Nine valuable lessons from nine years in business

Despite the economic backdrop, there were over 3.8 million new business applications filed in the first three quarters of 2022, making us Brits keen for entrepreneurial action.

But starting a business has its challenges, with almost 1 in 5 new businesses failing each year. 

As consumer interests change and attitudes to workplace culture develop, it’s understandable that many businesses are under pressure to keep up with the ever-evolving dynamics of the world. But as Illustrate Digital turns nine years old, it’s a good time to reflect on the lessons learnt and pass the wisdom on to those who might need it.

1. Don’t be proud, ask for help!

There’s no harm in calling in some favours from friends before you’ve got real customers. A crucial part of every business owner’s journey is asking for help. Whether you are proud to be self-sufficient or simply used to working on your own, having friends or expert advice could completely change your perspective on the way you run a business.

At the end of the day, no one knows exactly how to run every element of a business - for example, you might have the most incredible product or service, but if it doesn't have a strong website, people in this day and age may not find you.

2. New business is driven by activity

A big wakeup call for me was realising that new business is a result of ‘activity’. It’s not a single action or a particular marketing channel. It’s all the relationships, conversations, events, blogs, articles, social media posts and more, that keep you front of mind when people buy or recommend your products. So, get out there and experience the many ways you can meet people and spread the word about your incredible product or service.

3. Cash is oxygen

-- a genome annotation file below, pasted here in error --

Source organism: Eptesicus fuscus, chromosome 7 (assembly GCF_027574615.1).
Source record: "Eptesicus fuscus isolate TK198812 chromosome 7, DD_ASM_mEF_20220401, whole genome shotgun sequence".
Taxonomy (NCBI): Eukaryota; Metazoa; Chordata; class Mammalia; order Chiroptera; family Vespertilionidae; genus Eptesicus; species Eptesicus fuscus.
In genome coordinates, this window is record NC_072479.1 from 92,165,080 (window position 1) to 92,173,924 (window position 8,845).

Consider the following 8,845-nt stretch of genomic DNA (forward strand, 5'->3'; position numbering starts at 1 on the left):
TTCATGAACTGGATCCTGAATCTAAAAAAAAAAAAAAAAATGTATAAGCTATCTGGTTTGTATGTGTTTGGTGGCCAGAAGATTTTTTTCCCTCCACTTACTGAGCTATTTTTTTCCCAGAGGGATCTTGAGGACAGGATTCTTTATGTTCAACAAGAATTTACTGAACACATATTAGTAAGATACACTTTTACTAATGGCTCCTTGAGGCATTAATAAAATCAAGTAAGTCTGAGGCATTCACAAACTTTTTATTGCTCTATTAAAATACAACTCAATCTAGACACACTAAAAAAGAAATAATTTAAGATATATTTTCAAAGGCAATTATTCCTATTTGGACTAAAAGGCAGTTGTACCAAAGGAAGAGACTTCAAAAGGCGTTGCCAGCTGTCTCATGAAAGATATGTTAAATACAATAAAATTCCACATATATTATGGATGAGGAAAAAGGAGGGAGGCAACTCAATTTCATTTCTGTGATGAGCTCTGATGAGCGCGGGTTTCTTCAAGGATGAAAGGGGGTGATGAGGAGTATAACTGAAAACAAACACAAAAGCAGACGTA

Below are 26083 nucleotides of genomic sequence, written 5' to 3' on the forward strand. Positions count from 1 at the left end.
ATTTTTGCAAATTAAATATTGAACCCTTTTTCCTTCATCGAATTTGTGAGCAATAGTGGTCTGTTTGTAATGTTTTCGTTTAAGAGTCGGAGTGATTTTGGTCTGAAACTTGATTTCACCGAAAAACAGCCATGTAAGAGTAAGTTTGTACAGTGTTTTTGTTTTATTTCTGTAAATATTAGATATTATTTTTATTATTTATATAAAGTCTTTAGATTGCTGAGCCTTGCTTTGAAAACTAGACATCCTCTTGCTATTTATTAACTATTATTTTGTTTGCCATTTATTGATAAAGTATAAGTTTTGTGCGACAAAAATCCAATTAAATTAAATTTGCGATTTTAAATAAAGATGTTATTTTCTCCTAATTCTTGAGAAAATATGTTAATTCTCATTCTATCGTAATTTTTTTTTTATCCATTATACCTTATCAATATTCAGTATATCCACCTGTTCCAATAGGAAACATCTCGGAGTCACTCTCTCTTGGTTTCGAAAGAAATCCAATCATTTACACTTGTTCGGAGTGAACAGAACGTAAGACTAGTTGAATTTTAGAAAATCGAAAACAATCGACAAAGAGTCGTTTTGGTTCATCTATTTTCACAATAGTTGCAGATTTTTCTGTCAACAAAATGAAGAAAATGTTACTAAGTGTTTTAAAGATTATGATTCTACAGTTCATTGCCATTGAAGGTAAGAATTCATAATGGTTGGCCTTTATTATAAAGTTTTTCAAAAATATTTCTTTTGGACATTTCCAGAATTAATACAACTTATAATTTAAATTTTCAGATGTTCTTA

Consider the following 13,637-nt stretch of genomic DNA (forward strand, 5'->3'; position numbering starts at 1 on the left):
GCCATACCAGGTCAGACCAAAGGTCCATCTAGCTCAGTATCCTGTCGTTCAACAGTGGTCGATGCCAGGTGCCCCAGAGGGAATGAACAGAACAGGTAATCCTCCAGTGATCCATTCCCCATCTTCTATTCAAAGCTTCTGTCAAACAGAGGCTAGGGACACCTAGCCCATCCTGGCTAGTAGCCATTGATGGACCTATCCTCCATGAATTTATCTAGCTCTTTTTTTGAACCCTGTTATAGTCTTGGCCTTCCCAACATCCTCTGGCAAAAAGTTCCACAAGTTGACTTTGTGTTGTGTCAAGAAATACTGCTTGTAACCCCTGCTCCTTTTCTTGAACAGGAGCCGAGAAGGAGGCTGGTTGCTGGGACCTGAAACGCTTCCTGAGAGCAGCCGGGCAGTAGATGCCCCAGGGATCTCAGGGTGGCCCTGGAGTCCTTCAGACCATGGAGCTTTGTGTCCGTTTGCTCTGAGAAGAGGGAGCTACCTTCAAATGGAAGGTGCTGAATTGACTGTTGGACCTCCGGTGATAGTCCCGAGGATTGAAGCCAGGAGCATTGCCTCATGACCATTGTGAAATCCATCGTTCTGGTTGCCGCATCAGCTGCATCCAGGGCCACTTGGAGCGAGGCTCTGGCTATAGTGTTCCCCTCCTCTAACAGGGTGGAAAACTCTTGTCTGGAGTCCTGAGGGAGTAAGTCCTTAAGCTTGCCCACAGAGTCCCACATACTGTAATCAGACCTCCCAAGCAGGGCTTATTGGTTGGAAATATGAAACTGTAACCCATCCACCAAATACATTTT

Without cash, and a healthy cash flow, your business can’t breathe. Build-in favourable payment terms with your clients/customers from day one. It’s important to make the best use of your finances as it is a key part of business planning. Ignoring this could be the one thing that kills your business.

4. Set yourself some impossible goals.

As daunting as it may seem, it’s important to set yourself a few goals that are nearly impossible to achieve. A big goal will build your capacity, expand your appetite for growth and point you in the right direction, as well as provide some room for failure, too. It will truly push and challenge you to achieve great things.

5. Keep replacing yourself

One of the easiest ways to stunt your growth is to keep control of everything yourself. When I began intentionally replacing myself, and handing some of the reigns to others, we grew much faster. After moving away from a position that you are comfortable with, there is room for new ideas and insights, which can in turn boost your business and its reputation. Plus, when you make yourself replaceable, you are finally available to focus on those other tasks that need your attention or create another role that you’ve wanted take charge of.

6. Communicate your expectations

Setting your expectations helps others to know what you are looking for. It’s not very useful to be disappointed in colleagues, customers, or team members when you have not explained what you need from them fully. There should never be confusion in anyone's mind about what you are asking. Set the ground rules early and communicate them positively.

7. It’s all about relationships

Great relationships are better than great delivery. While relationships take time to develop, when you have strong connections, your mistakes may be more easily forgiven. Like anything you invest in, it will only strengthen over time. To be successful, we should all establish positive relationships that could be taken forward across different job roles, business ideas and even generations.

8.’s okay to say goodbye

You and your business should outgrow some relationships. Heck, some ambitions might even outgrow you! But don’t be afraid to let go - businesses thrive on those decisive and difficult decisions every day.

9. Specialisms make success simpler

Finally, you can’t be the best at everything. If you can specialise, or choose a niche, you have got a good chance of becoming the best in your field. Making yourself memorable can lead to more work, higher demand for your services and ‘expert’ status.

BONUS: Experiences really do matter.

Whether it’s your team culture, how you treat your clients, or the brilliant product or service you deliver, the experience matters. People don’t stay in jobs they hate. They don’t buy from people they don’t like. And they don’t stick around on websites with a confusing journey. Create the best experience you can, in as many ways as you can. At the end of the day, its all about people.